- Caltrate 600®
- Os-Cal 500®
- Gas-X®with Maalox®(as a combination product containing Calcium Carbonate, Simethicone)
- Rolaids®Plus Gas Relief (as a combination product containing Calcium Carbonate, Simethicone)
- Titralac®Plus (as a combination product containing Calcium Carbonate, Simethicone)
Calcium carbonate is a dietary supplement used when the amount of calcium taken in the diet is not enough. Calcium is needed by the body for healthy bones, muscles, nervous system, and heart. Calcium carbonate also is used as an antacid to relieve heartburn, acid indigestion, and upset stomach. It is available with or without a prescription.
This medication is sometimes prescribed for other uses; ask your doctor or pharmacist for more information.
Calcium carbonate comes as a tablet, chewable tablet, capsule, and liquid to take by mouth. It is usually taken three or four times a day. Follow the directions on your prescription or package label carefully, and ask your doctor or pharmacist to explain any part you do not understand. Take calcium carbonate exactly as directed. Do not take more or less of it or take it more often than prescribed by your doctor. When using this medicine as a dietary supplement, take it with food or following meals.
Chewable tablets should be chewed thoroughly before being swallowed; do not swallow them whole. Drink a full glass of water after taking either the regular or chewable tablets or capsules. Some liquid forms of calcium carbonate must be shaken well before use.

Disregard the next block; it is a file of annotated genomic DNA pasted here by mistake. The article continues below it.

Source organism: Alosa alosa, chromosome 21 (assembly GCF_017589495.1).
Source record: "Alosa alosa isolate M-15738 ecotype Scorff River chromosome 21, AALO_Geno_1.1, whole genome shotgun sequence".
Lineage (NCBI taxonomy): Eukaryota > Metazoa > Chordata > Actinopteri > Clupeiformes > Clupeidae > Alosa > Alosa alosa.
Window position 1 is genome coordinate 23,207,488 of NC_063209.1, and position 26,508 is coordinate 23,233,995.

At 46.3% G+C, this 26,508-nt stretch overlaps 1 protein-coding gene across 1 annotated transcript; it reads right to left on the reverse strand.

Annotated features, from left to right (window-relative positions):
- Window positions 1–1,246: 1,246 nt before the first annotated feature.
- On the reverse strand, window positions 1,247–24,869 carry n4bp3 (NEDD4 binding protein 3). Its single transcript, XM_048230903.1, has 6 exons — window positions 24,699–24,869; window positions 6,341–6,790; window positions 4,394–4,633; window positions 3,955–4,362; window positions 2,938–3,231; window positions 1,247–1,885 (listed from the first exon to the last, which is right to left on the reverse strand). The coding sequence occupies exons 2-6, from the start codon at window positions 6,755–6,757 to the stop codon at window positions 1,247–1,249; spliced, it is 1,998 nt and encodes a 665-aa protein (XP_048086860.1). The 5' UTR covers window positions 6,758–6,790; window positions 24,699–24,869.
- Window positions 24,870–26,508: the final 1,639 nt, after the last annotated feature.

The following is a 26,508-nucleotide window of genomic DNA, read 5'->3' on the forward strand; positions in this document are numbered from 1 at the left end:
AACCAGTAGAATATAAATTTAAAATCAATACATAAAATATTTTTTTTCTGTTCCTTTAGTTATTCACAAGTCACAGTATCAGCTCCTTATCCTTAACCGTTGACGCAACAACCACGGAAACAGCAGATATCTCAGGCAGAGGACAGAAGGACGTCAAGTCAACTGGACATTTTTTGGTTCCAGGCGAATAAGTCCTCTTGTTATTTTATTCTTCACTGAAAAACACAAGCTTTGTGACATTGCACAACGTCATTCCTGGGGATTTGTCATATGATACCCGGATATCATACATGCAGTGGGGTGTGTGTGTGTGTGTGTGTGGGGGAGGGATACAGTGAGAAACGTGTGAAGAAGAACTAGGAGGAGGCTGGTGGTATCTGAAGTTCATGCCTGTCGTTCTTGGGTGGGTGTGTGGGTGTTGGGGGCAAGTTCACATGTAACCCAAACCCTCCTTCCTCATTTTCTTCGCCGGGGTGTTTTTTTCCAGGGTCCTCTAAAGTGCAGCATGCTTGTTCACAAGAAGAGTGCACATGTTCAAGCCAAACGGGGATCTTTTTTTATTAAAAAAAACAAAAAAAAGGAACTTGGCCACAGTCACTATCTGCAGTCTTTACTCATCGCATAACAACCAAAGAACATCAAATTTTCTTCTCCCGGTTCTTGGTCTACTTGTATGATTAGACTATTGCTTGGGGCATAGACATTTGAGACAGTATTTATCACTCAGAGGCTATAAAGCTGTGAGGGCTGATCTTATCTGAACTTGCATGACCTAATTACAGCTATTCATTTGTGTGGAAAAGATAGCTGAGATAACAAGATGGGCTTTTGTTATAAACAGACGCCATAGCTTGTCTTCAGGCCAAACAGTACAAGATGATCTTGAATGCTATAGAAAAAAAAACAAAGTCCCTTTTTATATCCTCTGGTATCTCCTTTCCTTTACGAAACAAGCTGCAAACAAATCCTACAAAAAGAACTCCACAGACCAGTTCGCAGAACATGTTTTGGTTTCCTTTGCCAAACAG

Do not take calcium carbonate as an antacid for more than 2 weeks unless your doctor tells you to.
Before taking calcium carbonate,
- tell your doctor and pharmacist if you are allergic to calcium carbonate or any other drugs.
- tell your doctor and pharmacist what prescription and nonprescription medications you are taking, especially digoxin (Lanoxin), etidronate (Didronel), phenytoin (Dilantin), tetracycline (Sumycin), and vitamins. Do not take calcium carbonate within 1-2 hours of taking other medicines. Calcium may decrease the effectiveness of the other medicine.
- tell your doctor if you have or have ever had kidney disease or stomach conditions.
- tell your doctor if you are pregnant, plan to become pregnant, or are breast-feeding. If you become pregnant while taking calcium carbonate, call your doctor.
If you are taking calcium carbonate on a regular schedule, take the missed dose as soon you remember it. However, if it is almost time for the next dose, skip the missed dose and continue your regular dosing schedule. Do not take a double dose to make up for a missed one.
Calcium carbonate may cause side effects. Tell your doctor if any of these symptoms are severe or do not go away:
- upset stomach
- stomach pain
- dry mouth
- increased urination
- loss of appetite
- metallic taste
Keep this medication in the container it came in, tightly closed, and out of reach of children. Store it at room temperature and away from excess heat and moisture (not in the bathroom). Throw away any medication that is outdated or no longer needed. Talk to your pharmacist about the proper disposal of your medication.
In case of overdose, call your local poison control center at 1-800-222-1222. If the victim has collapsed or is not breathing, call local emergency services at 911.
If this medicine has been prescribed for you, keep all appointments with your doctor so that your response to calcium carbonate can be checked. Do not let anyone else take your medicine.
It is important for you to keep a written list of all of the prescription and nonprescription (over-the-counter) medicines you are taking, as well as any products such as vitamins, minerals, or other dietary supplements. You should bring this list with you each time you visit a doctor or if you are admitted to a hospital. It is also important information to carry with you in case of emergencies.
AHFS® Consumer Medication Information. © Copyright, The American Society of Health-System Pharmacists, Inc., 7272 Wisconsin Avenue, Bethesda, Maryland. All Rights Reserved. Duplication for commercial use must be authorized by ASHP.
Last Reviewed: September 1, 2010.